Two roadblocks to new tolls on PA highways

My column on "public-private parterships" to let private companies charge drivers tolls for road improvements provoked dozens of readers to write. More than I expected said "That'd be fine, if it actually cut traffic." Plenty said "No way. I pay enough taxes." Here are my two favorites; both contain warnings:

I) Don't let this happen to you. "I invested in one of these toll roads," retired Philadelphia phys ed teacher (and Dobbins and George Washington High basketball coach) Hal Reinfeld told me. "I have a lot of money in bonds from a privately-funded highway in South Carolina," the Greenville Connector. The bonds, issued in 1998 at a modest 5-3/8% by the Connector 2000 Association Inc., have lost most of their value after the road group "defaulted on one (dividend) payment last winter. And chances are, I'm not going to get the next one in July either."

What went wrong? "They only get a third of the traffic they thought they were going to get; they're not getting the money they thought they were going to get" from tolls, "so they started borrowing money, and now they're up to their (waists) in expenses," Reinfeld told me.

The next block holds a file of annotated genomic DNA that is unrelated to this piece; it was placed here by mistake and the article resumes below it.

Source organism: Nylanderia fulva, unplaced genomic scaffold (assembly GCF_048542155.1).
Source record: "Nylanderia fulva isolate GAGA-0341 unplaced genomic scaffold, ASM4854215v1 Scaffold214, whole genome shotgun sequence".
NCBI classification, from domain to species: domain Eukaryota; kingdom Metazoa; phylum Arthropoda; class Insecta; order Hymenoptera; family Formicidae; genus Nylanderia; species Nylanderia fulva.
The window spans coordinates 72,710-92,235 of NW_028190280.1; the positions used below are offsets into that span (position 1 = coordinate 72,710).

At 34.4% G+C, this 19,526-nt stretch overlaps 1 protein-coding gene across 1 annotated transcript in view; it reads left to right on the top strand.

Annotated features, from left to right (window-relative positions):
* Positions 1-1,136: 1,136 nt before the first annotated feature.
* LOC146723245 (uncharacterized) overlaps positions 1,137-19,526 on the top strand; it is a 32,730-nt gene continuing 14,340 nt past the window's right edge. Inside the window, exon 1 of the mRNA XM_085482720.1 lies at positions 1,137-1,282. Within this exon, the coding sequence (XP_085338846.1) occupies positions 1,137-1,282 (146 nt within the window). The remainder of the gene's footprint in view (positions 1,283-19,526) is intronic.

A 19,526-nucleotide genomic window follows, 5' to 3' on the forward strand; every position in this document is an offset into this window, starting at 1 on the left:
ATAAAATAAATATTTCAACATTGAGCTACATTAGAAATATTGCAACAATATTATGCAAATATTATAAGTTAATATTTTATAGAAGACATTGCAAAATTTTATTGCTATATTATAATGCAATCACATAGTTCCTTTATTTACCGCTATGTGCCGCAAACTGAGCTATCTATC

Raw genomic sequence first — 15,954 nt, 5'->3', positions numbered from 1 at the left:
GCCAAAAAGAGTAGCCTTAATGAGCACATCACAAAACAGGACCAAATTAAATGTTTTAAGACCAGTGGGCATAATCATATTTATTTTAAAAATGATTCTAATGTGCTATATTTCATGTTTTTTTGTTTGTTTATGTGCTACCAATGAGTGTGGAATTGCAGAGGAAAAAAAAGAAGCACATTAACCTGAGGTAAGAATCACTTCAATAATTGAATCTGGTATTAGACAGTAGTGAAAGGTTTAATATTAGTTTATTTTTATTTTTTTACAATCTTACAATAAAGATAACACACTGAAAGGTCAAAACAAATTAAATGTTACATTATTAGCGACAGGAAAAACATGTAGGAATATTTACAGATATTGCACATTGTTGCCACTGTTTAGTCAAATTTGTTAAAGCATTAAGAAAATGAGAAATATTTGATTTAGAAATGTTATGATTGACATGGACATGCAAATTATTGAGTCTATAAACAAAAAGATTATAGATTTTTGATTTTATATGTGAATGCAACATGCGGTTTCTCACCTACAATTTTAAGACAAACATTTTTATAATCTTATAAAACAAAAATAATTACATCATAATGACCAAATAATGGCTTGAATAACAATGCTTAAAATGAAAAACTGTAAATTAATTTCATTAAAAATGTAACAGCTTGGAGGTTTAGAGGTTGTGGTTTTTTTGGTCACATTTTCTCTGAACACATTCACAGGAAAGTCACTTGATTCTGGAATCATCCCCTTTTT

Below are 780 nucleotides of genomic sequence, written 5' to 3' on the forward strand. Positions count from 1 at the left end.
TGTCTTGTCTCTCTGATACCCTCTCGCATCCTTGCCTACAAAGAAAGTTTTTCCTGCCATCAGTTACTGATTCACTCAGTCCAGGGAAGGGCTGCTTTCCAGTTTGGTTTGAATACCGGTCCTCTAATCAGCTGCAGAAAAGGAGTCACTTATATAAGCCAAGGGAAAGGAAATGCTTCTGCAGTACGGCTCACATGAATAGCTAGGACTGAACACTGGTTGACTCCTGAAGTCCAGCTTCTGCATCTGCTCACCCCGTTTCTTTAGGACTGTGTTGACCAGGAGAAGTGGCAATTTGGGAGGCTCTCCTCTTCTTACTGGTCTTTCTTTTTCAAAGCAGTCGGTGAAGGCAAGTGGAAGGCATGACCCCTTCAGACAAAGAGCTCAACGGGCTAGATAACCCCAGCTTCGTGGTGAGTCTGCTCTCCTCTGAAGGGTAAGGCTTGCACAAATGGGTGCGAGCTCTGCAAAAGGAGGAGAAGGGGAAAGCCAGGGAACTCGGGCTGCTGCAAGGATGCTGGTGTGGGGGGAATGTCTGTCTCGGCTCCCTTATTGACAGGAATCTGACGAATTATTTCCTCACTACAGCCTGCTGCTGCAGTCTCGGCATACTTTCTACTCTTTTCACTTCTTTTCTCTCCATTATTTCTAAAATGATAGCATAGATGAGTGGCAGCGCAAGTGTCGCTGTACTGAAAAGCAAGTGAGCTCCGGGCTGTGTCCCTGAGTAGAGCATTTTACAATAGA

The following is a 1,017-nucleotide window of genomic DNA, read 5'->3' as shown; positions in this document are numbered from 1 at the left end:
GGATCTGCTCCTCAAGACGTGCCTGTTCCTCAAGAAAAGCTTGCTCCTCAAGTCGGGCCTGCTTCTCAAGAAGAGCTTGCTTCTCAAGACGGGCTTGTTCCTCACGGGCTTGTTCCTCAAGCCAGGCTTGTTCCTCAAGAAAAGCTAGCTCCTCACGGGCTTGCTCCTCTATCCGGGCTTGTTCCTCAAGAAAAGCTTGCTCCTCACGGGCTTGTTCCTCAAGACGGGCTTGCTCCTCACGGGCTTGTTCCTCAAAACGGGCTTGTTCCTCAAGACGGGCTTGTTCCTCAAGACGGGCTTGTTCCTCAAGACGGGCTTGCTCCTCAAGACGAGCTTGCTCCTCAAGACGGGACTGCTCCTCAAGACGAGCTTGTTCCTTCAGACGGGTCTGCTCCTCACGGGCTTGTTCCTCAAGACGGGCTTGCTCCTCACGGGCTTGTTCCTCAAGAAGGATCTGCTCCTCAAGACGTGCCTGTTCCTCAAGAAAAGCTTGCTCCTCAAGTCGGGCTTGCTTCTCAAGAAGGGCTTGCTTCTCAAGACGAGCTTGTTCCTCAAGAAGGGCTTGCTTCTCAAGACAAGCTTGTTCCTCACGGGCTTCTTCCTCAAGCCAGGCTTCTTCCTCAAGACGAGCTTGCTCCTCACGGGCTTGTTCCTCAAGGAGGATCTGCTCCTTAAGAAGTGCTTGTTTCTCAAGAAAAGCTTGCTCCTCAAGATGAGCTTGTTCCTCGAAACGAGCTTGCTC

Bond trustee US Bank has circulated a plan to cut interest rates and extend the bond terms, but the South Carolina legislature has delayed letting that happen. Investors and the issuer "are now in negotiations to determine whether they're going to cut the payment in half, or default the whole thing, which would leave me in a bind for a lot of money." 

II) They won't let this happen to them: Private toll roads as a fund source for transit and road repairs were "my crusade for the entire twelve years I was on the SEPTA Board, from 1988-2000," says Woodcock Washburn senior partner Richard E. Kurtz, of Berwyn.

"However," Kurtz adds, partnership advocate Frank Rapaport, who I quoted in my story, "is dead wrong when he asserts: 'Nobody's against this.' Somebody is very much against it." Who? He can't prove it, but Kurtz suspects "the trucking industry... Clearly, a dedicated lobbying group collars enough legislators to block every proposal" to boost tolls. "It doesn't take Sherlock Holmes to deduce that PA lobbyists are hard at work looking out for the truckers."